The Nandi People
Joseph D. Middleton
July 22, 2011
The culture of the Nandi people
In the Nandi community, girls help in taking care of the children, doing domestic work, weeding in the fields, fetching firewood and water. Boys herd the cattle, help with plowing the fields. They also help in sorting out other miscellaneous tasks and errands. Boys may care for children and girls may also herd the cattle. This always happens if there is no child of the ideal sex in the family. All family members play a part when it comes to the process of production. During planting, the clear the land and do the initial ...view middle of the document...
For the women, marriage takes place after initiation; this is a practice both in the past and present. After initiation, a girl stays in seclusion as she waits for people to come and ask for her hand in marriage. This is normally referred to as (koito). These people are normally both men and women akin to the groom. It is during the second visit that the bride price discussions take place. These negotiations are normally done by both men and women. The Nandi practice arranged marriages. (Oboler)
A Nandi marriage begins after the groom has paid the bride price. This is the case among pastoralist communities through out East Africa. During her marriage, the husband gives the woman her own cattle which will be the household herd. In case of polygamy, ever wife has her own home and share of the household herd. A husband is not allowed to sell or give out these cattle without consulting the wife. However, a man normally has his own herd that has not been allocated to any of his wives. He does as he pleases with these cattle. He could sell them without consulting his wives. This gives the husband more powers with property than his wife. In the resent times, wives have some powers over property such as cattle, land and money. She can prevent the husband from selling them. Marrying more than one wife was prestigious among the Nandi men. With influence from Christianity, fewer men are now polygamists. Monogamy has also been enhanced with the introduction of the private land ownership. This has made it difficult for a man to provide inheritance to a family of more than one wife. (Oboler)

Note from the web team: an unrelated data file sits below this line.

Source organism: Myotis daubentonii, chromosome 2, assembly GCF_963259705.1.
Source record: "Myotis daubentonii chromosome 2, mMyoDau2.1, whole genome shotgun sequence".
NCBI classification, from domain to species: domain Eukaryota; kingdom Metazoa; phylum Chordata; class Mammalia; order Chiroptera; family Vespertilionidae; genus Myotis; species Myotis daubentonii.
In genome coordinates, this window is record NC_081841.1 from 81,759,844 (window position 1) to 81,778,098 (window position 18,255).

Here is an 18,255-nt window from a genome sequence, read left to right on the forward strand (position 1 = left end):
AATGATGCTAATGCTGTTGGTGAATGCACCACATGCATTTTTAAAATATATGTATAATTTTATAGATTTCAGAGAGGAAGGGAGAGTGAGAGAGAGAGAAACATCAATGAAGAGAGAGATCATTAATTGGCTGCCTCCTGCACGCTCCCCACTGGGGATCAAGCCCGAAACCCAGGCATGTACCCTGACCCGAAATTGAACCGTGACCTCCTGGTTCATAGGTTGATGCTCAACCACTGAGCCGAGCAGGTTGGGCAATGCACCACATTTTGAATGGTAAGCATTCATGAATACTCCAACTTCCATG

A Nandi wife is not allowed to object the husband if he wishes to marry other wives. Divorce was unheard of among the Nandi especially if the wife had a child. Once a Nandi woman is married, she will forever remain the wife to her husband. Even in an instance where they separate, any children she bears outside the marriage will still be regarded as the original husbands’ children. Therefore, these children have the right to inherit the property of the original husband. A young widow is not allowed to remarry; she is to cohabit with her husbands kinsmen for her get children. The children then inherit the late mans property. These practices give the wife a stronger security with her husbands’ property. (Oboler)
The Nandi also practices women to women marriage. This is where an old woman marries a younger woman. This normally happens when a woman is not able to bear sons. A young woman moves into the old woman’s household, where she gets children. The father of the children in most cases is selected by the older woman. The children of the younger woman then become heirs of the old woman’s property. There are, however, no sexual relations among these two women, but the old woman has all the other rights of a husband. The younger woman who is the “wife” respects the older woman who is the “husband” just like in the normal marriage between a man and a...